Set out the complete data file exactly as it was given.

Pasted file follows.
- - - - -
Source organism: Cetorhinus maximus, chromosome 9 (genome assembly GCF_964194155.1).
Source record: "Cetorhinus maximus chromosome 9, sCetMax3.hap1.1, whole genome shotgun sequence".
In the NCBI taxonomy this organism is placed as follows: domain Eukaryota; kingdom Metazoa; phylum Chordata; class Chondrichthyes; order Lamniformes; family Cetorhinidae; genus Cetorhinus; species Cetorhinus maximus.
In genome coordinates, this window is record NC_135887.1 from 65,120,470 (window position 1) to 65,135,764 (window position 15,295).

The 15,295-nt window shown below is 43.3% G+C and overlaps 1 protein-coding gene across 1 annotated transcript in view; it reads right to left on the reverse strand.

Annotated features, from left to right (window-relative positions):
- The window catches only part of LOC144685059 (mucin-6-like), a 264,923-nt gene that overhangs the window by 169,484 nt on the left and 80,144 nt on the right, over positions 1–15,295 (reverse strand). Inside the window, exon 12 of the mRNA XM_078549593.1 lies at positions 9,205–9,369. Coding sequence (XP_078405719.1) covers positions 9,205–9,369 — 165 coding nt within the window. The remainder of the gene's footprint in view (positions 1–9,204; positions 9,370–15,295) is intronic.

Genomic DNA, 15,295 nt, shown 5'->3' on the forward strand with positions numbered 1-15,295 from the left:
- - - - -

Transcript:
Source organism: Cetorhinus maximus, chromosome 9 (genome assembly GCF_964194155.1).
Source record: "Cetorhinus maximus chromosome 9, sCetMax3.hap1.1, whole genome shotgun sequence".
In the NCBI taxonomy this organism is placed as follows: domain Eukaryota; kingdom Metazoa; phylum Chordata; class Chondrichthyes; order Lamniformes; family Cetorhinidae; genus Cetorhinus; species Cetorhinus maximus.
In genome coordinates, this window is record NC_135887.1 from 65,120,470 (window position 1) to 65,135,764 (window position 15,295).

The 15,295-nt window shown below is 43.3% G+C and overlaps 1 protein-coding gene across 1 annotated transcript in view; it reads right to left on the reverse strand.

Annotated features, from left to right (window-relative positions):
- The window catches only part of LOC144685059 (mucin-6-like), a 264,923-nt gene that overhangs the window by 169,484 nt on the left and 80,144 nt on the right, over positions 1–15,295 (reverse strand). Inside the window, exon 12 of the mRNA XM_078549593.1 lies at positions 9,205–9,369. Coding sequence (XP_078405719.1) covers positions 9,205–9,369 — 165 coding nt within the window. The remainder of the gene's footprint in view (positions 1–9,204; positions 9,370–15,295) is intronic.

Genomic DNA, 15,295 nt, shown 5'->3' on the forward strand with positions numbered 1-15,295 from the left: